3. Leafy Greens and Tomatoes

The combination of leafy greens you can use with tomatoes are numerous. One of my favorites is tomato sauce with spinach.

While leafy greens are full of iron, it isn’t easily absorbed in our bodies without vitamin C. (study) That’s where tomatoes come to the rescue. They’re packed with vitamin C and help with iron absorption.

Some other tasty iron/vitamin C combinations are kale salad with strawberries or Swiss chard with roasted red peppers.

4. Oatmeal and Water

Oatmeal is full of the fiber beta-glucan which is shown to reduce cholesterol (study) Oats also are a good source of plant-based protein compared to other grains.

Oats require a lot of water in order to be fully cooked and deliver all of their health benefits. Oat fiber has been show to help keep you full longer.

If you’re always hungry, check out these tips for staying full on a vegan diet.

5. Green Tea and Lemon

The vitamin C in lemon increases the number of catechins of green tea that are available for absorption. (study) Catechins are what give green tea its numerous health benefits.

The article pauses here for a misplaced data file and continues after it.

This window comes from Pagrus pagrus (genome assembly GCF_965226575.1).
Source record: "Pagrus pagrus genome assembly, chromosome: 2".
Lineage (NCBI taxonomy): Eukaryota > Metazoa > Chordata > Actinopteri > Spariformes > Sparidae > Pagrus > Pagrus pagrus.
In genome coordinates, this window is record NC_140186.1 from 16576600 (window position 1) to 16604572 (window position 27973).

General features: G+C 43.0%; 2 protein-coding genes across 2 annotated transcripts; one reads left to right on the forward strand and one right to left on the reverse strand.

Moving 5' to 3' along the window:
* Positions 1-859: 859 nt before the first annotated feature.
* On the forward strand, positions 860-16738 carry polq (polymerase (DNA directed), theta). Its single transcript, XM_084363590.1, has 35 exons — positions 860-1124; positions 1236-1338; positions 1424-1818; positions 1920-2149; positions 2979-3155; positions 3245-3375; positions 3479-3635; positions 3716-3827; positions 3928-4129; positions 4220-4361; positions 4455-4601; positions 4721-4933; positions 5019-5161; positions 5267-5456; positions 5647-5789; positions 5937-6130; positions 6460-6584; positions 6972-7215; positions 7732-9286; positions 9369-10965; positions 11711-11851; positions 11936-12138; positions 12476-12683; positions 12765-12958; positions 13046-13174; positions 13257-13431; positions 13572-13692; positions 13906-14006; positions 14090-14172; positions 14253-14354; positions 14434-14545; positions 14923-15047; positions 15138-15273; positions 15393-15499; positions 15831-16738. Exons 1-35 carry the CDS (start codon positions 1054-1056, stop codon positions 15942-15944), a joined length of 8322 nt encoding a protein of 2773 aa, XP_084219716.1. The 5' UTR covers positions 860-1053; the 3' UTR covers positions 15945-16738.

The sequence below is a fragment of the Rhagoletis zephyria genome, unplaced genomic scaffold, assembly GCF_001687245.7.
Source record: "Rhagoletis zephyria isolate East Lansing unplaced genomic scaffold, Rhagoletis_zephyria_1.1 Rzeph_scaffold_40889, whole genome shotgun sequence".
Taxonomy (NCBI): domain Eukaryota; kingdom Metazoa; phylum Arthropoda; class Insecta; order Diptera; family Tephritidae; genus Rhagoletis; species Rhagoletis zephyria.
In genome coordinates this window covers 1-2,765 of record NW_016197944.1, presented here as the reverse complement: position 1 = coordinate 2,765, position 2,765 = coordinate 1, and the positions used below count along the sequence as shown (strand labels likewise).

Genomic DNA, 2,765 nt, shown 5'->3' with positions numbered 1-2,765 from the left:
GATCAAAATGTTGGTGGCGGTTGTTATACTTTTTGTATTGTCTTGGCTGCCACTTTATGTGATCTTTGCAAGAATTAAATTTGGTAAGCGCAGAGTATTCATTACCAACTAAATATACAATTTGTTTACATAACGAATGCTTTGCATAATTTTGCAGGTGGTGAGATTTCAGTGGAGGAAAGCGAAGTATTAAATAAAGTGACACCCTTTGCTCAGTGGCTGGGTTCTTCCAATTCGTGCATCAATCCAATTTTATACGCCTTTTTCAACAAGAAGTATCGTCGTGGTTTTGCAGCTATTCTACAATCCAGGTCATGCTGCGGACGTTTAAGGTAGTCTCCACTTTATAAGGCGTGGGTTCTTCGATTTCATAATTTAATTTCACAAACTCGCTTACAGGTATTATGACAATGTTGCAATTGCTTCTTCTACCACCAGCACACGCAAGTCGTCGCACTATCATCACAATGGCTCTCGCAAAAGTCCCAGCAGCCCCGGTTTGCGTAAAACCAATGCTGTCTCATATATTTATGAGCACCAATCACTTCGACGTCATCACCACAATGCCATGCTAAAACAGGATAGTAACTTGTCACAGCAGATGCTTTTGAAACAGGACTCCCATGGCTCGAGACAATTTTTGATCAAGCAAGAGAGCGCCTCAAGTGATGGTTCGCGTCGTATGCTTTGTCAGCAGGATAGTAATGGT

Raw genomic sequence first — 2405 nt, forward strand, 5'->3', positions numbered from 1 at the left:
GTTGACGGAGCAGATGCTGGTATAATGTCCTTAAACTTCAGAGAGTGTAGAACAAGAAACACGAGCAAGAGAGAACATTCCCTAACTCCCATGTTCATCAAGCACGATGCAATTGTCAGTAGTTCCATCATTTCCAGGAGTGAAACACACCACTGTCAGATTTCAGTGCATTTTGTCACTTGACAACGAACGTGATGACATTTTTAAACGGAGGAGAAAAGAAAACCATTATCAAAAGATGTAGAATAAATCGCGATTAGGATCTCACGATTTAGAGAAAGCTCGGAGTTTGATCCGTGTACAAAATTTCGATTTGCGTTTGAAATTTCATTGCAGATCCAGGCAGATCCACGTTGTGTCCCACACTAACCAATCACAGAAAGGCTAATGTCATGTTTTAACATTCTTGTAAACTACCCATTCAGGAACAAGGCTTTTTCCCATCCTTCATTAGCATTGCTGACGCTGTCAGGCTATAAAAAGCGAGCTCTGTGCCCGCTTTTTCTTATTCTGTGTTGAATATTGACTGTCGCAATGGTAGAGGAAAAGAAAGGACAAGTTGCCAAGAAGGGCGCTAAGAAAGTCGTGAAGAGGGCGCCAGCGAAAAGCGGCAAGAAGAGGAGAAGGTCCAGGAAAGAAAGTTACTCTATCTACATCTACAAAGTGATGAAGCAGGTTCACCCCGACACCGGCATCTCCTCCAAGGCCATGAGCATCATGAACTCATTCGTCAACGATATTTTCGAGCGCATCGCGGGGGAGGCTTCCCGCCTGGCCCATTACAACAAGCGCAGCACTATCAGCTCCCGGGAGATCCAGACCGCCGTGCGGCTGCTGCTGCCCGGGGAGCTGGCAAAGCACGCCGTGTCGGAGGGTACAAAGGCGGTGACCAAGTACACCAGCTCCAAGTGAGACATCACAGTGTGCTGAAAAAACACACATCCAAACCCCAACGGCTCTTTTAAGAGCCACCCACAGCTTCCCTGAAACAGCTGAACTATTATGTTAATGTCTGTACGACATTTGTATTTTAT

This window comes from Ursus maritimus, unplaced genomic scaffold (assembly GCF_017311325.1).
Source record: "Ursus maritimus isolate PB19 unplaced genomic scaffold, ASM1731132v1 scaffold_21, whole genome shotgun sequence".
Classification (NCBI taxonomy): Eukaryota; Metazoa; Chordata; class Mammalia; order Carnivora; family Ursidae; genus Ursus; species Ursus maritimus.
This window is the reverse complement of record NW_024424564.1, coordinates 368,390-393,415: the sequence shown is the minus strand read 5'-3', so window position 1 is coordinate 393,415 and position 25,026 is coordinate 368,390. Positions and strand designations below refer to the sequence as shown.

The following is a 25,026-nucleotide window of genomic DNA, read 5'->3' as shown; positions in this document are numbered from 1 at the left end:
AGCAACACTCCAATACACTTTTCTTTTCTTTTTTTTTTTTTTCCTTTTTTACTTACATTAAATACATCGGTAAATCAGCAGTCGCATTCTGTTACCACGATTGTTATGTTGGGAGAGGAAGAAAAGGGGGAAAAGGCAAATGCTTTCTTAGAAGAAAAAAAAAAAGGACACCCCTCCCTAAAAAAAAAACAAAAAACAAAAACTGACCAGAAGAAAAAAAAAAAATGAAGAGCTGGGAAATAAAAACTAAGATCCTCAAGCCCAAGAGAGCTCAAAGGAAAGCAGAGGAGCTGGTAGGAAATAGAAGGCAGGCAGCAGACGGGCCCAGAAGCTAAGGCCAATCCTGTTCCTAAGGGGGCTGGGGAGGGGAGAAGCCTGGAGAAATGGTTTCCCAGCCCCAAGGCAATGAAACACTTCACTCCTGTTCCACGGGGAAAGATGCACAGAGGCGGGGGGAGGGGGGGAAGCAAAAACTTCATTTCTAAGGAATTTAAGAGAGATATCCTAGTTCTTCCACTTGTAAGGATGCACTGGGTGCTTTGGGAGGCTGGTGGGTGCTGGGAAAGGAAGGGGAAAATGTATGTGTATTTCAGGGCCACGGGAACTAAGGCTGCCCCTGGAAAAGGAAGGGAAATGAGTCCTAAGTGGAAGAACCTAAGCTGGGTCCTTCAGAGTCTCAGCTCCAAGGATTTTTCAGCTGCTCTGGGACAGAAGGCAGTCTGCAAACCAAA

This food combination is also delicious and easy to incorporate into your daily cup of green tea.

6. Avocado and Toast

Avocado toast is one of my go-to snacks and I was so glad to find out about the health benefits of this tasty combo.

The fats from the avocado slow down the rate that carbohydrates from your toast are broken down and converted into sugar. (study) It’s even more healthy when you opt for whole-grain toast.

7. Garlic & Onion with Brown Rice

Garlic and onion work with whole grains, such as brown rice, to increase the bioavailability of zinc and iron (study)

A vegetable stir fry is an easy way to combine all of these delicious ingredients. Stir fry can be healthy as long as you limit the oil you cook it in. The addition of all the extra vegetables greatly increases the dish’s nutrient profile.

8. Salsa and Guacamole

Tomatoes are full of lycopene and beta-carotene, which are important for your body’s vitamin A production.

By adding a plant-based fat, like guacamole, to your salsa, you’re increasing the availability of lycopene by 4.4 times and beta-carotene by 2.6 times. (study)

9. Black Pepper and Red Wine

For responsible adults, having a small glass of red wine with your meal that contains pepper is a food combination to increase the absorption of resveratrol from the wine. (study)